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WE detest such phrases used in speeches … “thing of the past”. Blackouts will be a thing of the past; walking to get water will be a thing of the past; and the list goes on. Reality is such will always exist regardless of what is said.
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INDEPENDENCE celebrations have come and gone. As in past years, wherever people congregated to celebrate, there was a spectacular show of unity in a diversity of colour, song and dance.
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CREDIT must be given especially to schools and colleges where thousands of young Papua New Guineans staged their own events to mark Independence Day. The young people under 30 were not around that Tuesday, Sept 16, 41 years ago when Australia lowered its flag for the last time and the newly-independent PNG hoisted its own in its place.
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BUT these school children and youth needed no prompting and prodding to join the older generations to mark this day and, in some cases, they took the lead in the festivities.
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IN the mood for celebrations, the thousands who attended the celebrations may have forgotten the speeches delivered on Independence Day, some broadcast over the airwaves.
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SOME women have trouble staying asleep, and a new small study may shed light on why. Women’s internal, or circadian, body clocks run at a faster pace than men’s, according to the research. It’s as if women operate in a different “internal time zone,” said study lead author Dr Diane Boivin, professor of psychiatry at McGill University in Montreal. “They go to bed at a later biological time because their clock is shifted earlier, eastward,” Boivin said.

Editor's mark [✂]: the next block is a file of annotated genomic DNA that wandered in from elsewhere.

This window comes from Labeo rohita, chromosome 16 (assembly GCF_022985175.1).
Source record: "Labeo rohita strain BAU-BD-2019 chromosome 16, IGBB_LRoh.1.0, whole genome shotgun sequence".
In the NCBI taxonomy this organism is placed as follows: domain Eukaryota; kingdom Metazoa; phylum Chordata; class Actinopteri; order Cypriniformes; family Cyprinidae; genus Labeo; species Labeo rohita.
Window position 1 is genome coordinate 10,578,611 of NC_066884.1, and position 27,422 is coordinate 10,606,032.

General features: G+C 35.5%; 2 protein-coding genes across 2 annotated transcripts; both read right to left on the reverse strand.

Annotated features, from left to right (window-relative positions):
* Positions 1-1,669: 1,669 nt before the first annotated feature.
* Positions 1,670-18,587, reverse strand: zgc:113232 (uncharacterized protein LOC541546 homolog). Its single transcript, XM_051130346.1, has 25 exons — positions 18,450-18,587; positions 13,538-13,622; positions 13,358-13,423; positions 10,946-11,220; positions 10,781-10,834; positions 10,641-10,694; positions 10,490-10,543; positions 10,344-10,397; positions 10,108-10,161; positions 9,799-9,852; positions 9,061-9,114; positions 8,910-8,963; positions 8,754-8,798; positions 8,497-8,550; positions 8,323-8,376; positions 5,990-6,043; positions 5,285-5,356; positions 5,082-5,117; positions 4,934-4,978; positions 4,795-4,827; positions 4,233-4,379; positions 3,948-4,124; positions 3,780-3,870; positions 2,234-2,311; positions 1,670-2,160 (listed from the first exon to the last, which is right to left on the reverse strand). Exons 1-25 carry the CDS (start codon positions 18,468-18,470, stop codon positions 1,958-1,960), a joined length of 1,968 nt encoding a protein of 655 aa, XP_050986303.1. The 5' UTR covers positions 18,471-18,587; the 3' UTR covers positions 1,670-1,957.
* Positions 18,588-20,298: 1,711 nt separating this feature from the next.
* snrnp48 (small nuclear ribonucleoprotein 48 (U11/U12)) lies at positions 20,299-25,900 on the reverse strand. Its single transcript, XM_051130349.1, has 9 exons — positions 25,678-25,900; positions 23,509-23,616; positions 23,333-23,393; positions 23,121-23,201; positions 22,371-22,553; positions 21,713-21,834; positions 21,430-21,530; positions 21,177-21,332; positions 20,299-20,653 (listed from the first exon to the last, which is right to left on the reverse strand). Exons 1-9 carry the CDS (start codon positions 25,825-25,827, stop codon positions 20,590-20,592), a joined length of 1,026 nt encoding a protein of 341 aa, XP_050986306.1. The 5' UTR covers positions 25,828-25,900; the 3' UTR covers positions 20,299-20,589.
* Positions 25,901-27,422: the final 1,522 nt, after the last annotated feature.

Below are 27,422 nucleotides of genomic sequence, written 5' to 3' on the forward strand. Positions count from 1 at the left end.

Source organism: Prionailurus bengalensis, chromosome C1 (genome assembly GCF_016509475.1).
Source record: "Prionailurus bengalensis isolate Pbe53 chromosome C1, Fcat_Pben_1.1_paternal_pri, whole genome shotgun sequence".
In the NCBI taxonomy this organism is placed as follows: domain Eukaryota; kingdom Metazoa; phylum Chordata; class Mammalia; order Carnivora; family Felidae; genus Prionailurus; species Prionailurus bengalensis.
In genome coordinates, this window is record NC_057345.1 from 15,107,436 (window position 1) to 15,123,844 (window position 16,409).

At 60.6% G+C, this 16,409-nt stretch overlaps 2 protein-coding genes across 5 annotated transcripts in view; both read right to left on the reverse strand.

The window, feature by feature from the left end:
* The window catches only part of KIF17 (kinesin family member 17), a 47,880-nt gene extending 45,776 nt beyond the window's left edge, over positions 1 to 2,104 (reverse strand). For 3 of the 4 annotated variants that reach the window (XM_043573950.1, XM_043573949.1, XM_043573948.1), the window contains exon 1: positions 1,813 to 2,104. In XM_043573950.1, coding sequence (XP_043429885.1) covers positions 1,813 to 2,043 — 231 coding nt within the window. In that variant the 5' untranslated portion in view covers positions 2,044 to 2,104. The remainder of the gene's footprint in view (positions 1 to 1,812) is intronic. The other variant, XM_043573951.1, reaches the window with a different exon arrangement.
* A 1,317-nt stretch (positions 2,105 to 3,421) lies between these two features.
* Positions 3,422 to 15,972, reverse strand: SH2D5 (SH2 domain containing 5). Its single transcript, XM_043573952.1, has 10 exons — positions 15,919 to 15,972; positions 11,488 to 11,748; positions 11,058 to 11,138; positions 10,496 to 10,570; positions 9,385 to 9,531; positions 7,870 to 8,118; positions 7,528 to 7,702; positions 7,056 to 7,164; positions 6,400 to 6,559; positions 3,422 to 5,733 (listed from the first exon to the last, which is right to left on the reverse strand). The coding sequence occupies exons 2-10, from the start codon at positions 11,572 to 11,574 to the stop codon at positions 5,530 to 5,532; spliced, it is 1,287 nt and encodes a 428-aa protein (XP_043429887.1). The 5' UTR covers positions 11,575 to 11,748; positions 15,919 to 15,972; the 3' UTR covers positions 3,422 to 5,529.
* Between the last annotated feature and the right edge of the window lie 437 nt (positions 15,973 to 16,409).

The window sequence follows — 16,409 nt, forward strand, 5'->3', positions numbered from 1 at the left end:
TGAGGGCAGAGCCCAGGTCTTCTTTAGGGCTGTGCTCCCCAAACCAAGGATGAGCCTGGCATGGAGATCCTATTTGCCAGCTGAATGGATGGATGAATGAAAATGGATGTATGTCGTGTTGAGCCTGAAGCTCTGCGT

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THE music industry’s tendency to record, produce, and broadcast music at progressively increasing levels of loudness to create a distinct sound is known as the Loudness War. Because the maximum amplitude of recorded music cannot be increased, overall loudness can only be boosted by reducing the dynamic range of source audio and distorting recordings, leading to complaints from some audiophiles.
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KEIRO-NO-HI is a national holiday in Japan set aside as a day to honour the elderly. At community centres, entertainments are held and the guests are given small keepsakes and gifts of food – for example, rice cakes dyed red and white, the traditional Japanese colours of happiness.
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QUOTE of the day: Humour is the spiciest condiment in the feast of existence. Laugh at your mistakes but learn from them, joke over your troubles but gather strength from them, make a jest of your difficulties but overcome them. – Lucy Maud Montgomery (1874-1942)
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columnone@thenational.com.pg

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